The Metropolitan Police have been refused permission to appeal against a High Court ruling which concluded the force breached the rights of organisers of a vigil for Sarah Everard with its handling of the planned event.
Reclaim These Streets (RTS) proposed a socially distanced vigil for the 33-year-old, who was murdered by former Met officer Wayne Couzens, near to where she went missing in Clapham, south London, in March last year.
The four women who founded RTS and planned the vigil brought a legal challenge against the force over its handling of the event, which was also intended to be a protest about violence against women.
They withdrew from organising the vigil after being told by the force they would face fines of £10,000 each and possible prosecution if the event went ahead, and a spontaneous vigil and protest took place instead.
Jessica Leigh, Anna Birley, Henna Shah and Jamie Klingler argued that decisions made by the force in advance of the planned vigil amounted to a breach of their human rights to freedom of speech and assembly, and said the force did not assess the potential risk to public health.
In a ruling in March, their claim was upheld by Lord Justice Warby and Mr Justice Holgate, who found that the Met’s decisions in the run-up to the event were “not in accordance with the law”.
After considering an application on papers – without a hearing – by the Met to challenge the ruling at the Court of Appeal, the judges refused permission.
They said in a court order: “There were factual issues in this case which we resolved by reference to established principles.
“It is not arguable that we erred in principle and see no other reason to believe that the Court of Appeal would be prepared to adopt a different factual analysis.”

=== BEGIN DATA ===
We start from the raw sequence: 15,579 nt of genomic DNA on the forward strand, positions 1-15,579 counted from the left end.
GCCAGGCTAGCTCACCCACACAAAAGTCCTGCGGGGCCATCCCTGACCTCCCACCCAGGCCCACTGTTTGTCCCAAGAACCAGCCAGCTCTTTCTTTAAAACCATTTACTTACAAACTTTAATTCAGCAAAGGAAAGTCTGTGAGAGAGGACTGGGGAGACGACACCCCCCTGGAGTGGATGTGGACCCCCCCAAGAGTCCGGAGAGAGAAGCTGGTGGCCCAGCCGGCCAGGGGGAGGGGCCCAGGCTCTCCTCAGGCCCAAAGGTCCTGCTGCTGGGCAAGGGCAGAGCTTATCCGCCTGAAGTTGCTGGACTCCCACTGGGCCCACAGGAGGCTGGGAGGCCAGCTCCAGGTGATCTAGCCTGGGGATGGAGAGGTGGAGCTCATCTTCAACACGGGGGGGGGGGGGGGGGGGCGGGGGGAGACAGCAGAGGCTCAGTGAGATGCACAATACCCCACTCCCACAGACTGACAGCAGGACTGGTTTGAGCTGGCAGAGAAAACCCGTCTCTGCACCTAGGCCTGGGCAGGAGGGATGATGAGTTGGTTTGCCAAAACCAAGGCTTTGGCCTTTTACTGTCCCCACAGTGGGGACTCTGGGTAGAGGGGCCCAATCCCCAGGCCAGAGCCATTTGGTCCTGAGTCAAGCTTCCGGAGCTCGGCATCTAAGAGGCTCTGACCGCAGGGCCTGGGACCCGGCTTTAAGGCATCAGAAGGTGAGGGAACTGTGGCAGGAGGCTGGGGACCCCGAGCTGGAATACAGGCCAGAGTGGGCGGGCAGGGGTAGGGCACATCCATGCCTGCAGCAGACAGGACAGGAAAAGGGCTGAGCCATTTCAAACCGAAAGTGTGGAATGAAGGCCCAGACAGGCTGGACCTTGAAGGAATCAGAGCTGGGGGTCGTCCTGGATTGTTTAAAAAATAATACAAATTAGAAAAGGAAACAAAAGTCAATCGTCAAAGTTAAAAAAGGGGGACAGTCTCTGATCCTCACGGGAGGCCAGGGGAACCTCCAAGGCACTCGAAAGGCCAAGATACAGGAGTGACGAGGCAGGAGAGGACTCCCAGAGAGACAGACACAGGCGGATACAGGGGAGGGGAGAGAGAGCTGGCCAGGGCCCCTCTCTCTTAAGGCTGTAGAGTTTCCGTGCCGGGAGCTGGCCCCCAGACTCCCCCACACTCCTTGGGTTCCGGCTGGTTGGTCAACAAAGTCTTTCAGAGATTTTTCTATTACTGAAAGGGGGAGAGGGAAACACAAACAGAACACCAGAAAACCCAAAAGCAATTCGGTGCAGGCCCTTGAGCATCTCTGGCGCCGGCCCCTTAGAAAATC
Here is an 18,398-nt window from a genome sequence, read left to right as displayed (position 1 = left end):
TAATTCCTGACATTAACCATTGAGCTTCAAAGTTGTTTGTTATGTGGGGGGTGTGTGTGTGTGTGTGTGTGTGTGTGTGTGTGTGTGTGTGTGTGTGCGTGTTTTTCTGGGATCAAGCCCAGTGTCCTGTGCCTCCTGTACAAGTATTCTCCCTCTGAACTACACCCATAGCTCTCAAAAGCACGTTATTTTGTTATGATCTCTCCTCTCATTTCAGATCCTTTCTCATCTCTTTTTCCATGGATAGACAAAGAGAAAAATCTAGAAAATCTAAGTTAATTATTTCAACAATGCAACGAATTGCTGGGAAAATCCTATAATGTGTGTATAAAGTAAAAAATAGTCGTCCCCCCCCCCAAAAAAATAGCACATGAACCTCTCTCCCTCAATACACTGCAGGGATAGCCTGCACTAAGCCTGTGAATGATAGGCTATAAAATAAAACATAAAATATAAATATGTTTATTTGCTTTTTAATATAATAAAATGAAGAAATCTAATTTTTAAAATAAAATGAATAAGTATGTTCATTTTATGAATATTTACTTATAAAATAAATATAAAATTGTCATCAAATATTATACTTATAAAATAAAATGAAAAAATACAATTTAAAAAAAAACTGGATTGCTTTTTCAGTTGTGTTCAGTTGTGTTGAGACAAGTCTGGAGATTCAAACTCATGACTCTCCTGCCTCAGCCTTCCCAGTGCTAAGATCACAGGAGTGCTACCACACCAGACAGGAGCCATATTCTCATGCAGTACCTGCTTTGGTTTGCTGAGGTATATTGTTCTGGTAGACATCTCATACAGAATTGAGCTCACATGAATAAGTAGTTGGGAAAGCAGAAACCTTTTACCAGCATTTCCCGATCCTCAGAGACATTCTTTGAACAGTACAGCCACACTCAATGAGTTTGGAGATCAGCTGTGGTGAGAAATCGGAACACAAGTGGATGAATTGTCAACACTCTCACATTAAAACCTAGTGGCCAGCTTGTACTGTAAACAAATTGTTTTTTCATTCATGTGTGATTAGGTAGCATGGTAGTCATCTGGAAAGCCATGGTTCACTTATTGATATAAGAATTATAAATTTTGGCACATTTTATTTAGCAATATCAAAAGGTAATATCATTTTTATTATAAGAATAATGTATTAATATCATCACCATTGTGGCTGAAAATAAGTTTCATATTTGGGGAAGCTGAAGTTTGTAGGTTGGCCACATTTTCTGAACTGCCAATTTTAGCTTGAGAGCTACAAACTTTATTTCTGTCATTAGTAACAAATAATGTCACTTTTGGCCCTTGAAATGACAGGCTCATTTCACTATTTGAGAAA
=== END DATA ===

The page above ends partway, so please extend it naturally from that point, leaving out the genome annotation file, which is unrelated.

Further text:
The judges also said some of the Met’s proposed grounds of appeal were “hopeless attempts to challenge reasoned factual conclusions”, while others involved “a misreading of one passage of the judgment, ignoring the overall context”.
The Met could still pursue a challenge by asking the Court of Appeal to grant permission.
In a summary of the ruling last month, Lord Justice Warby said: “The relevant decisions of the (Met) were to make statements at meetings, in letters, and in a press statement, to the effect that the Covid-19 regulations in force at the time meant that holding the vigil would be unlawful.
“Those statements interfered with the claimants’ rights because each had a ‘chilling effect’ and made at least some causal contribution to the decision to cancel the vigil.
“None of the (force’s) decisions was in accordance with the law; the evidence showed that the (force) failed to perform its legal duty to consider whether the claimants might have a reasonable excuse for holding the gathering, or to conduct the fact-specific proportionality assessment required in order to perform that duty.”
RTS took urgent legal action the day before the planned event, seeking a High Court declaration that any ban on outdoor gatherings under the coronavirus regulations at the time was “subject to the right to protest”.
But their request was refused and the court also refused to make a declaration that an alleged force policy of “prohibiting all protests, irrespective of the specific circumstances” was unlawful.
Couzens, 49, was given a whole life sentence, from which he will never be released, at the Old Bailey in September after admitting Ms Everard’s murder.
The policing of the spontaneous vigil that took place drew criticism from across the political spectrum after women were handcuffed on the ground and led away by officers.
A report by Her Majesty’s Inspectorate of Constabulary and Fire and Rescue Services concluded the police “acted appropriately” when dealing with the event, but also found it was a “public relations disaster” and described some statements made by members of the force as “tone deaf”.